Tips and stories to add value to you and your organisation
Many years ago I decided that when people needed tools for work, in the factory I was running, they could take £50 from petty cash. Then they could pop to the local hardware shop, purchase said tool, return to base and get on with their work.
No signatures, or forms to complete. Just me trusting them that they wouldn’t take advantage. They didn’t. They just wanted to be productive, same as we all do.
Conversely, I know of an organisation where to buy a PC monitor you have to wait 6 months and complete a mountain of paperwork. A monitor will arrive, but will cost £600 more than the same item in the shop round the corner.
The same item you can buy on the day you need it. Cheaper and ready to use.
Of course the corner shop isn’t an approved supplier, nor will be. Items can only be purchased through head office. Which isn’t even in the same country.
This is, to me, an excellent example of organisational bullshit. It’s not like me to swear here, so apologies if you’ve learned a new word and are offended.
However, it’s good to say it straight sometimes. The working world is hard enough, without adding silly processes and systems to make it harder.
There’s often a good reason for having a process, and I’m all for an orderly workplace. And yet there are times when an organisation actively sabotages its own employees with needless red tape, or unfair working practices.
Staff become stressed, or they just give up and accept the status quo. Their productivity suffers and profits can slide as the organisation sub-optimises itself.
What a waste!
A lifetime ago, one of the first businesses I worked in had a clear company car policy. Cars had to be either Ford, Vauxhall or Rover and have 4 doors. No exceptions. Well, apart from the MD, who drove a 2-door Jaguar sports car, which was never used for transporting visitors. The MD would help himself to one of the Directors’ cars for that. What a lovely message of inequality to pass on to the workers.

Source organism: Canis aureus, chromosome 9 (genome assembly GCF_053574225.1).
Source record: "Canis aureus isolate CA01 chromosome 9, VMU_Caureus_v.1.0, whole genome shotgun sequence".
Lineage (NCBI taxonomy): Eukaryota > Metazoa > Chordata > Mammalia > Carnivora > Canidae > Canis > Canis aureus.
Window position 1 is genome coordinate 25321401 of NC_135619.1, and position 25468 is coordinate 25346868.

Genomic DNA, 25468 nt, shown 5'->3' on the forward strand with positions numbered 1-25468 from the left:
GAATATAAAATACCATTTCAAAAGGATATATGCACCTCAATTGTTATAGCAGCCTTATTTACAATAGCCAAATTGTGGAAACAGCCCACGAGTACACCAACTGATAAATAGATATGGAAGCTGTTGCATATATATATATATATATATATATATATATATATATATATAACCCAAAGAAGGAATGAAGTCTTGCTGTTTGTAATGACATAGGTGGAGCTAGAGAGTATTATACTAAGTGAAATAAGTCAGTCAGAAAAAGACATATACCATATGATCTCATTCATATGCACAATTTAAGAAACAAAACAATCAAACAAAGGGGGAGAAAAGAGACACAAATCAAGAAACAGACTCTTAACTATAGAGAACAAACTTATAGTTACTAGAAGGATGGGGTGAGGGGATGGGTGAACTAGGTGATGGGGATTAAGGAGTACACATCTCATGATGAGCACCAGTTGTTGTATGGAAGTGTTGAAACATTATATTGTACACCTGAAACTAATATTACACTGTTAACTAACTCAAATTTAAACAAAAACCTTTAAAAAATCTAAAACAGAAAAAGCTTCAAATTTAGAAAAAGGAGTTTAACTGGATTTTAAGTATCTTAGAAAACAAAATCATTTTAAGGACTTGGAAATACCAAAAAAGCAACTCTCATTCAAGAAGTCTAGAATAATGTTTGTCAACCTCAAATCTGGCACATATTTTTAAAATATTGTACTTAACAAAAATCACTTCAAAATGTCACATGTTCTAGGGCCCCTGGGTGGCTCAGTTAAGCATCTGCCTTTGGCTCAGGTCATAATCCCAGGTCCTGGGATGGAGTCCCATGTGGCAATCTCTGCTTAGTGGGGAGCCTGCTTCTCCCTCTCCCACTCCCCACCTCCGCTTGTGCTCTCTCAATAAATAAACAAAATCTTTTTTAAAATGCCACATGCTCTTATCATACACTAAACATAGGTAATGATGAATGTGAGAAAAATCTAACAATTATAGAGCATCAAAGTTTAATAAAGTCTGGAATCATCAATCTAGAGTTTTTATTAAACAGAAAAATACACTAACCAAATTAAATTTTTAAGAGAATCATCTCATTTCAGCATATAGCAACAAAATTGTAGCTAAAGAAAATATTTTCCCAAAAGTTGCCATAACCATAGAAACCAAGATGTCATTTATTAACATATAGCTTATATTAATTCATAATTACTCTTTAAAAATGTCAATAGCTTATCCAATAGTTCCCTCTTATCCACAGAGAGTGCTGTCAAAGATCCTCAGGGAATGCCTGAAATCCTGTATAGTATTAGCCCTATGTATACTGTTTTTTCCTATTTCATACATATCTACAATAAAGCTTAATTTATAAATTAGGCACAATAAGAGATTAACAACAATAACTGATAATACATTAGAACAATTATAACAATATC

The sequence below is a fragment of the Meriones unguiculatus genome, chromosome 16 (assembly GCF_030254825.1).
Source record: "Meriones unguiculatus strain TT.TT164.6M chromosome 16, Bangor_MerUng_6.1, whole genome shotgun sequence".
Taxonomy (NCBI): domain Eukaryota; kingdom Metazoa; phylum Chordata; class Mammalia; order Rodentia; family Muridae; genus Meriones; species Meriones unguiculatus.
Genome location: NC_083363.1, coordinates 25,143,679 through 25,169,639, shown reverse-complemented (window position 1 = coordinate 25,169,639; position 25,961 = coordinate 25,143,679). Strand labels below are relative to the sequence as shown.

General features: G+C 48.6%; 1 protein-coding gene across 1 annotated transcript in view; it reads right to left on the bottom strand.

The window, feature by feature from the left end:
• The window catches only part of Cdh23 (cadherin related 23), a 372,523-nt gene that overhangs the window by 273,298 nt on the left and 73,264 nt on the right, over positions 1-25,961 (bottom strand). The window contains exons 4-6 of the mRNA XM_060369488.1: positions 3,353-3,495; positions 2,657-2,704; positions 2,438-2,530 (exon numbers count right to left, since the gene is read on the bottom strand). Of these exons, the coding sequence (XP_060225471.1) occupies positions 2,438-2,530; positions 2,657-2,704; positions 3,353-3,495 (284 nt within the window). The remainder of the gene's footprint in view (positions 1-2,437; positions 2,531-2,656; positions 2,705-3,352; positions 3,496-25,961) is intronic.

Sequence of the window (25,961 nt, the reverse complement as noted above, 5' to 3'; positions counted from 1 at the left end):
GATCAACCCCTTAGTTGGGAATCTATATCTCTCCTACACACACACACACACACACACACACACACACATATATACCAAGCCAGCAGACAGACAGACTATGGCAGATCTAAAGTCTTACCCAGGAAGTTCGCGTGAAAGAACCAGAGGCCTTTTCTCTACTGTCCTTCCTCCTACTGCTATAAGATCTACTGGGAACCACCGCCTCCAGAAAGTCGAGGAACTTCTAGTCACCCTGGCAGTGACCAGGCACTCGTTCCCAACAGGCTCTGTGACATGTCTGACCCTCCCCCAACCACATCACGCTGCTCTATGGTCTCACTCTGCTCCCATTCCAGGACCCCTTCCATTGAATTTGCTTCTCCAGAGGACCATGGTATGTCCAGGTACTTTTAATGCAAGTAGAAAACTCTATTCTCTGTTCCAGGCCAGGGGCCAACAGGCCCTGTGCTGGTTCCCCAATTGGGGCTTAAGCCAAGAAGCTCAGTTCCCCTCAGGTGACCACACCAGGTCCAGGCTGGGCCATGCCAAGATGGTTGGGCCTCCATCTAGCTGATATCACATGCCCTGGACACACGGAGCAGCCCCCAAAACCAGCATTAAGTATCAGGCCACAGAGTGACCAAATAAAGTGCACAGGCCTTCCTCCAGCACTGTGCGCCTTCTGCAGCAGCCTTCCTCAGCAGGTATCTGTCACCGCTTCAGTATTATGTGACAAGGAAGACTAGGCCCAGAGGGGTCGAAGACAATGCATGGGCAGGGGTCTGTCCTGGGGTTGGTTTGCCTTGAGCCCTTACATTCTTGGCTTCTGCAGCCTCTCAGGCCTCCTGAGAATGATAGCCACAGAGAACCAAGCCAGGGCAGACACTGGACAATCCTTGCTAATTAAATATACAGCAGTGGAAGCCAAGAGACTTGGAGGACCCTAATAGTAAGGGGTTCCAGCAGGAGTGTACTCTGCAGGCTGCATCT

I’ve never understood why junior sales people often end up with a low spec car, which they have to sit in all day, when the sales director has a massive 4×4 parked up all day.
And now we are heading for warmer weather it’s time for us men to wear shorts. Except mostly, we’re not allowed. Imagine the outcry if ladies were forced to wear long trousers all year round! Unthinkable!
Organisational BS comes in all shapes and sizes. Complex procedures, unfair purchasing decisions and a myriad of frustrations all add up to waste time and energy.
So, this week have fun spotting BS in your workplace. Find a gentle way to challenge it. Make a noise and ask exactly what the purpose is of something that makes no sense to you.
We can all name our frustrations and help our organisation to be more productive and more profitable.
Maybe we can all pop to the corner shop and buy what we need!
Next week: Happiness Through Autonomy
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Brilliant ways to increase performance, stay employed and keep the money rolling in
Published 2011 Marshall Cavendish
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